Bambrick-Santoyo claims data can inform educators about how to transform their instruction to better meet the needs of their students. Data and anecdotes are used to support this claim, but the data is not disaggregated by race or ethnicity (2010). Increases in achievement on standardized tests, which are measure of standards-based teaching and learning, can be great and still leave behind students of color. In fact, schools are winning awards in Washington State for “closing achievement gaps,” while simultaneously leaving behind students of color (Gill, T., 07.12.2018).

Dr. Ibram X. Kendi asserts the current standards-based model of teaching, learning, and assessment is inherently racist (2016). If the standards are racist from the beginning, the outcome of the decision-making based on the analysis of the data will be racist. From this perspective, the relationship between assessment, data, and instruction is one that perpetuates oppression for people of color and maintains the white supremacist status quo. This perspective is supported by history and research other than Dr. Kendi’s. Dr. Wayne Au has written extensively about the relationship between the racist, pseudoscience of eugenics and standards-based teaching, learning, and assessment (2009).

Dr. Bernhardt, in her book, Data, Data Everywhere; Bringing all the data together for continuous school improvement, indicates that relying only on standardized test outcomes to drive teaching and learning is faulty, and district and schools need to also be looking at climate data for students, as well as other, social factors (2016). Gill argues that even when climate and other social factors are used to drive teaching and learning, the people determining the parameters and purpose of the data are not racial equity literate enough to collect data specific to the needs and experiences of students of color (03.11.2018). The fact that 89.9% of educators in Washington State are white (OSPI, 2016) and approximately 80% of educators nation-wide are white (Geiger, A., 2018) support this claim.

In a district that proclaims it will, “unapologetically address the needs of students of color who are furthest from educational justice,” it may be necessary to reassess the relationship between assessment, data, and instruction and standards-based teaching and learning. Doing more of the same is not working, and that is supported by the data.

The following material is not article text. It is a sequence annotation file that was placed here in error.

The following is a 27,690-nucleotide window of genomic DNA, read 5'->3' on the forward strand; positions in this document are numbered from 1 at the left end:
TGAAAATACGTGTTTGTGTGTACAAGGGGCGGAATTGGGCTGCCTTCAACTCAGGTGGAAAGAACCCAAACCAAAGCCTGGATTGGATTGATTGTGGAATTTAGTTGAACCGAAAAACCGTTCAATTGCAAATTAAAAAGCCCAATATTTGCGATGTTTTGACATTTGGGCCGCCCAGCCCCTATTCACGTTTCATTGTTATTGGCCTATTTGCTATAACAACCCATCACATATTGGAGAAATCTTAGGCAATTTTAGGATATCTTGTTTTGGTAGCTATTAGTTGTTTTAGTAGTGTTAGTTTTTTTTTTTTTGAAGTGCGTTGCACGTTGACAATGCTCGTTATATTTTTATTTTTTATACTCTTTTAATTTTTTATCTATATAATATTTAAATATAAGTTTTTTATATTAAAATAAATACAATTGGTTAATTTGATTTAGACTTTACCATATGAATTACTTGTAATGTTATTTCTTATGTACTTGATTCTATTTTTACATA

References

Au, W. (2009). Unequal by design (critical social thought). New York, NY: Routledge.

Bambrick-Santoyo, P. (2010). Driven by data: A practical guide to improve instruction. San Francisco, CA: Jossey-Bass.

Bernhardt, V.L. (2016). Data, data everywhere; Bringing all the data together for continuous school improvement. New York, NY: Routledge.

Braun, D.H. (2011). Bethel School District results [PowerPoint presentation].

Fullan, M. (2010). All systems go: The change imperative for whole system reform. Thousand Oaks, CA: Corwin, A SAGE Company.

Geiger, A. (27.08.2018). America’s public school teachers are far less racially and ethnically diverse than their students. Pew Research Center. Retrieved fromhttp://www.pewresearch.org/fact-tank/2018/08/27/americas-public-school-teachers-are-far-less-racially-and-ethnically-diverse-than-their-students/

Gill, T. (03.11.2018). When the devil IS the data. Teacher Activist. Retrieved fromhttps://teacheractivist.com/2018/11/03/when-the-devil-is-the-data/

Gill, T. (07.12.2018). Schools of distinction awards ceremony keynote. Teacher Activist.Retrieved from https://teacheractivist.com/2018/12/07/schools-of-distinction-awards-ceremony-keynote/

Gill, T. (01.2019). Matrix. Retrieved from https://docs.google.com/document/d/1_qgaIi5h_ikFEksjT9MdBjkfIhTeQfyh1PhtgpW6Qyg/edit?usp=sharing

Kendi, I.X. (20.10.2016). Why the academic achievement gap is a racist idea. Black

Perspectives. Retrieved from https://www.aaihs.org/why-the-academic-achievement-gap-is-a-racist-idea/

Mandinach, E.B., & Jackson, S.S. (2012). Transforming teaching and learning through data-driven decision making. Thousand Oaks, CA: Corwin.

Morton, N. (12.01.2018). Racial equity in Seattle schools has a long, frustrating history – and it’s getting worse. Seattle Times. Retrieved from https://www.seattletimes.com/education-lab/racial-equity-in-seattle-schools-has-a-long-frustrating-history-and-its-getting-worse/

OSPI. (03.10.2016). Key facts about Washington public Schools. Office of the Superintendent of Public Instruction. Retrieved from http://www.k12.wa.us/AboutUs/KeyFacts.aspx

Seattle Public Schools. (n.d.). Initiatives and core commitments. Seattle Public Schools. Retrieved from https://www.seattleschools.org/district/district_quick_facts/initiatives

Sleeter, C.E. (2011). The academic and social value of ethnic studies; A research review.National Education Association. Retrieved from http://www.nea.org/assets/docs/NBI-2010-3-value-of-ethnic-studies.pdf